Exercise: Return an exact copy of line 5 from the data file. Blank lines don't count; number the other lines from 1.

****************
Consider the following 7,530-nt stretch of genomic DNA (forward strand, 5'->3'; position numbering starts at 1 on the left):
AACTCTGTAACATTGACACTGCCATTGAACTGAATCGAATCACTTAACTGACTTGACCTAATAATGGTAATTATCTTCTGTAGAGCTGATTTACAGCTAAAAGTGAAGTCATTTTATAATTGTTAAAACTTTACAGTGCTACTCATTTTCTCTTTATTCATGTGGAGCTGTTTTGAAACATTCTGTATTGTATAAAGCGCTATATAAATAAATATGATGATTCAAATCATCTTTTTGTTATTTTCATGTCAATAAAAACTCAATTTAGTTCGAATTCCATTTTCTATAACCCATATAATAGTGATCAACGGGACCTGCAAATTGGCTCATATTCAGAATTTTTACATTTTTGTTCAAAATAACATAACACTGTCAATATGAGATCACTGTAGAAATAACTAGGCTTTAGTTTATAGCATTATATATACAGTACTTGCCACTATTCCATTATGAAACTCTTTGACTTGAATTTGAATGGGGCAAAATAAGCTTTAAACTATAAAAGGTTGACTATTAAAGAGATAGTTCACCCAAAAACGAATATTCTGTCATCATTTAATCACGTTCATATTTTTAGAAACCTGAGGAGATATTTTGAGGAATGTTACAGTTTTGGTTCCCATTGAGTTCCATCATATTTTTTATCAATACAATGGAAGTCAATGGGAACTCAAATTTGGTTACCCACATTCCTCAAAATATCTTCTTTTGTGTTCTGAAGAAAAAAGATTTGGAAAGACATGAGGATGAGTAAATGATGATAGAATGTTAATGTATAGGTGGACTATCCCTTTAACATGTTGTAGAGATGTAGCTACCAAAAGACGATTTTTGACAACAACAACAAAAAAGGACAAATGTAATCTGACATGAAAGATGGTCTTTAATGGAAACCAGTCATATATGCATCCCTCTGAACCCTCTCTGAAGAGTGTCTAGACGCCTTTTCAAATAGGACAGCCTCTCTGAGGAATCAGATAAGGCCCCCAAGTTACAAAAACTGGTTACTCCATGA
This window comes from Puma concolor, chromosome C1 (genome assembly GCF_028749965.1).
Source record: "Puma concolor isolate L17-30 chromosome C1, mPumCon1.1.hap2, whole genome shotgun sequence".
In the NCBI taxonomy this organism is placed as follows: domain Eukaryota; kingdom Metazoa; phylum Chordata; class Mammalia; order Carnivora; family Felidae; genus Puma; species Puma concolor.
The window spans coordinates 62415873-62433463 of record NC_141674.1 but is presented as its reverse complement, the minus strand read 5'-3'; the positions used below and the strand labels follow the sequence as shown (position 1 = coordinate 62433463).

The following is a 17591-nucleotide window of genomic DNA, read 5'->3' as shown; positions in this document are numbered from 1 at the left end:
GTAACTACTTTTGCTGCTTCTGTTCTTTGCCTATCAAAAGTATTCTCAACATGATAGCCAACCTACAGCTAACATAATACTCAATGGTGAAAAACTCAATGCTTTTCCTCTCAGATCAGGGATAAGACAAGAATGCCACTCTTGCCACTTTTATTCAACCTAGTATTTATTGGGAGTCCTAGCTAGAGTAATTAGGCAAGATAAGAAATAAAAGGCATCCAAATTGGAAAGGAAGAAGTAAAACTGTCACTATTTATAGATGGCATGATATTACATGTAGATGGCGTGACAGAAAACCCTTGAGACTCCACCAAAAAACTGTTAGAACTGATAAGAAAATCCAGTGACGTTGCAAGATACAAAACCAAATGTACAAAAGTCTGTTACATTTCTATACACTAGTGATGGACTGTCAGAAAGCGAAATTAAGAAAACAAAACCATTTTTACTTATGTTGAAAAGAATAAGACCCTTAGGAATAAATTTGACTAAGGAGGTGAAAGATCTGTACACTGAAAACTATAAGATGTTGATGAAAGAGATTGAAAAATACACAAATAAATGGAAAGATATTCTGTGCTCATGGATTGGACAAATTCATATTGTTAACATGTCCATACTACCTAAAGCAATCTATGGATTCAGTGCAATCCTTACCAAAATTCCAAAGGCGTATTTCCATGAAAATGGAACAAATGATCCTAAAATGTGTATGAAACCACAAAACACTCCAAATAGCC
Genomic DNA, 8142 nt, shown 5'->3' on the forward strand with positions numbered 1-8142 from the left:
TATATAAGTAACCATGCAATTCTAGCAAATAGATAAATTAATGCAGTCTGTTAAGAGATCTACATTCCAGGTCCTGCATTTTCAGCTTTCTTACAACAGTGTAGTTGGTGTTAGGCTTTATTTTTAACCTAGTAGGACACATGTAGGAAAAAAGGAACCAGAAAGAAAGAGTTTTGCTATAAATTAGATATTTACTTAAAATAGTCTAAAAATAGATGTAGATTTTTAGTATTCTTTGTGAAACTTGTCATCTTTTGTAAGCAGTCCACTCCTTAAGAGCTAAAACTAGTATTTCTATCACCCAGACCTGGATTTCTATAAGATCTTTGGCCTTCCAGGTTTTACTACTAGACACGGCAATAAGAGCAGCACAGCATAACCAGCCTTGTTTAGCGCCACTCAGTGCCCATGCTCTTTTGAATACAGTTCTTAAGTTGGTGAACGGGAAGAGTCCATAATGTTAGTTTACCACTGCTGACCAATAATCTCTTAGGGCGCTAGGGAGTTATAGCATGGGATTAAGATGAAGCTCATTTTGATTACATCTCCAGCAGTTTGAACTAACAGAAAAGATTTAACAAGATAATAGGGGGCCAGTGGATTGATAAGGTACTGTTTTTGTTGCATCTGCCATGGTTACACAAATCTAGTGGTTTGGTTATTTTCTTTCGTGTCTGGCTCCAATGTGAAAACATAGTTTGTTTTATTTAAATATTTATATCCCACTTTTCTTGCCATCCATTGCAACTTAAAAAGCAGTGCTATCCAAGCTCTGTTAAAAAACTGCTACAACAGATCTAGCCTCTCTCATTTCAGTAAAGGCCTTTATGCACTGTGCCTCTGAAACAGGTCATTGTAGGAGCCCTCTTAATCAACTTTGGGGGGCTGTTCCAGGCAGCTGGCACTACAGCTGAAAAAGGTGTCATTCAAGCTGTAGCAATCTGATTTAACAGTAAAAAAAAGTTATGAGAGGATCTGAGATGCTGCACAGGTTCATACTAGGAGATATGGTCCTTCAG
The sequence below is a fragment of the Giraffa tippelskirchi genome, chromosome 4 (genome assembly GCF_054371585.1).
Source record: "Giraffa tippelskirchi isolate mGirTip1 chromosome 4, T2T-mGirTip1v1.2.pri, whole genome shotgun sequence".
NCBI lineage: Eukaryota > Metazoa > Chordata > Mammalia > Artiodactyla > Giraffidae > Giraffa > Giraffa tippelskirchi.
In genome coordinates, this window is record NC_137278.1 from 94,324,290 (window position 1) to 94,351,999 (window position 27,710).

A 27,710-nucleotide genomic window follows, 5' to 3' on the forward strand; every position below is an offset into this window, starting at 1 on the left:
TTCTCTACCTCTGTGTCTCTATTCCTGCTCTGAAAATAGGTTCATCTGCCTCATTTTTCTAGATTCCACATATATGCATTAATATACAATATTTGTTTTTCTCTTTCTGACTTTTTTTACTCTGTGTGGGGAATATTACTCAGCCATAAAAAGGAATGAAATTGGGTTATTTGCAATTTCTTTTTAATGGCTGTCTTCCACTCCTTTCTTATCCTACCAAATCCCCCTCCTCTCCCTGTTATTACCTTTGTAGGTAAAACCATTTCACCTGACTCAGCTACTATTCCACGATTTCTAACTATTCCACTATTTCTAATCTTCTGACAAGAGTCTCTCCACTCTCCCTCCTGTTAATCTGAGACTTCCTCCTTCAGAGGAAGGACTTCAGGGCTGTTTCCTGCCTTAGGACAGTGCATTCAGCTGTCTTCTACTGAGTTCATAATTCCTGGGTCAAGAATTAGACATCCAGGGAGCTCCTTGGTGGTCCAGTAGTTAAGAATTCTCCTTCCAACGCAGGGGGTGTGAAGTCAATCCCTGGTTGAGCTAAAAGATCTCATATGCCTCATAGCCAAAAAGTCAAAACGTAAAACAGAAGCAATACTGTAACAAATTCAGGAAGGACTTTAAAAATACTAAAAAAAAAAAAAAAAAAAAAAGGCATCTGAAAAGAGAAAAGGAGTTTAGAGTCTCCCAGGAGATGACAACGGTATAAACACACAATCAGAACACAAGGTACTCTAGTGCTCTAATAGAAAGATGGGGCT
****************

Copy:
In the NCBI taxonomy this organism is placed as follows: domain Eukaryota; kingdom Metazoa; phylum Chordata; class Mammalia; order Carnivora; family Felidae; genus Puma; species Puma concolor.